“I love the country format,” Crow said, adding that now that she has done her work, “country fans will decide” if it is indeed her home.

You May Like

For Lebanon-based Refugees, Desperation Fuels Perilous Passage

In a war that has caused an estimated three million people to flee Syria, efforts to make perilous sea journey in search of asylum expected to increase More

South African Brewer Tackles Climate Change

Mega-brewer SAB Miller sent delegates to climate summit in Peru, says it is one of many private companies taking their own steps to fight climate change More

Indonesia Reports Increase in Citizens Joining Islamic State

Officials say more than 350 of its citizens are now in Syria or Iraq to fight with Islamic State - 50 more than last month More

Featured Videos

Your JavaScript is turned off or you have an old version of Adobe's Flash Player. Get the latest Flash player.
Refugees Living in Kenya Long for Peace in the Home Countriesi
X
December 16, 2014 2:14 PM
Kenya is host to numerous refugees seeking safe haven from conflict. Immigrants from Somalia face challenges in their new lives in Kenya. Ahead of International Migrants Day (December 18) Lenny Ruvaga has more for VOA News from the Kenyan capital.
Video

Video Refugees Living in Kenya Long for Peace in the Home Countries

Kenya is host to numerous refugees seeking safe haven from conflict. Immigrants from Somalia face challenges in their new lives in Kenya. Ahead of International Migrants Day (December 18) Lenny Ruvaga has more for VOA News from the Kenyan capital.
Video

Video Turkey's Authoritarianism Dismays Western Allies

The Turkish government has been defiant in the face of criticism at home and abroad for its raids targeting opposition media. The European Union on Monday expressed dismay after President Recep Tayyip Erdogan lashed out at Brussels for criticizing his government's action. Turkey's bid to be considered for EU membership has been on hold while critics accuse the NATO ally of increasingly authoritarian rule. Zlatica Hoke reports.
Video

Video US-China Year in Review: Hong Kong to Climate Change

The United States is pushing for a code of conduct to resolve territorial disputes in the South China Sea as it works to improve commercial ties with Beijing. VOA State Department correspondent Scott Stearns reports on a year of U.S. policy toward China from Hong Kong to climate change.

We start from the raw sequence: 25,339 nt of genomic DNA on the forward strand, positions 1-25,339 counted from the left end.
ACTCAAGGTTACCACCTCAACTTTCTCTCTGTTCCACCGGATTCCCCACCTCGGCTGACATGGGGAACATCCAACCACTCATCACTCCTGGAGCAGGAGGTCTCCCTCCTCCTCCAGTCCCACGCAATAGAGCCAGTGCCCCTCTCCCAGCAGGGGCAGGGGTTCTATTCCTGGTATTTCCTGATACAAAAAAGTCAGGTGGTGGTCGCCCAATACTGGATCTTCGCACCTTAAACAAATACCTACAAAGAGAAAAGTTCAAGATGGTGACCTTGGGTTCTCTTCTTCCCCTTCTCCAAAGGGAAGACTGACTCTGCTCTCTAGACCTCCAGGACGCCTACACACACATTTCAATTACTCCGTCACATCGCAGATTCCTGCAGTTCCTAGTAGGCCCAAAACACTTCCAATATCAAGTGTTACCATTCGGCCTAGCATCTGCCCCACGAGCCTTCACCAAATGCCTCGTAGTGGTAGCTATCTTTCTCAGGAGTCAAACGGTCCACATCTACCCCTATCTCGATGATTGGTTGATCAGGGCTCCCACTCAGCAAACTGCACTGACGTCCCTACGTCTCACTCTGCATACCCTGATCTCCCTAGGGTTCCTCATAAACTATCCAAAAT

Video

Video Japanese Leader’s Election Win Raises Potential for Conflict with Neighbors

Japan’s Prime Minister Shinzo Abe and his allies easily won a two-thirds majority in parliament Sunday, even though the country has slipped into recession under his conservative policies. VOA’s Brian Padden reports from Seoul, that the prime minister’s victory will empower him to continue economic reforms but also pursue a nationalist agenda that will likely increase tensions with Japan’s neighbors.
Video

Video Nuba Mountain Families Hide in Caves to Escape Aerial Bombings

Despite ongoing peace talks between Sudan's government and the rebel Sudan People’s Liberation Movement-North, or SPLM-N, daily aerial attacks continue in South Kordofan province’s Nuba Mountains. Adam Bailes was there and reports for VOA that government forces are targeting civilian areas, rather than military positions, with their daily bombardments.
Video

Video Indonesian Province to Expand Sharia Law

Indonesia has the world’s largest Muslim population and a legal system based on Dutch civil law and Indonesian government regulations. But in a 2001 compromise with separatists, Aceh province in Sumatra island’s north was allowed to implement Sharia law. Since then, religious justice has become increasingly strict. VOA correspondent Steve Herman reports from Banda Aceh.
Video

Video Some Russian Businesses Thrive in Poor Economy

Capital flight, the fall in oil prices and Western sanctions are pushing Russia's staggering economy into recession. But not companies are suffering. The ruble’s drop in value has benefited exporters as well as businesses targeting increasingly frugal customers. VOA's Daniel Schearf reports from Moscow.

All About America

AppleAndroid

New in Music Alley

Soul Lounge

"Soul Lounge" host Shawna Renee catches up with soul singer and songwriter Russell Taylor to hear what he’s been up to since winning the VH1 "You Oughta Know" title in 2013. She also convinces him to share a few songs from his album "War of Hearts."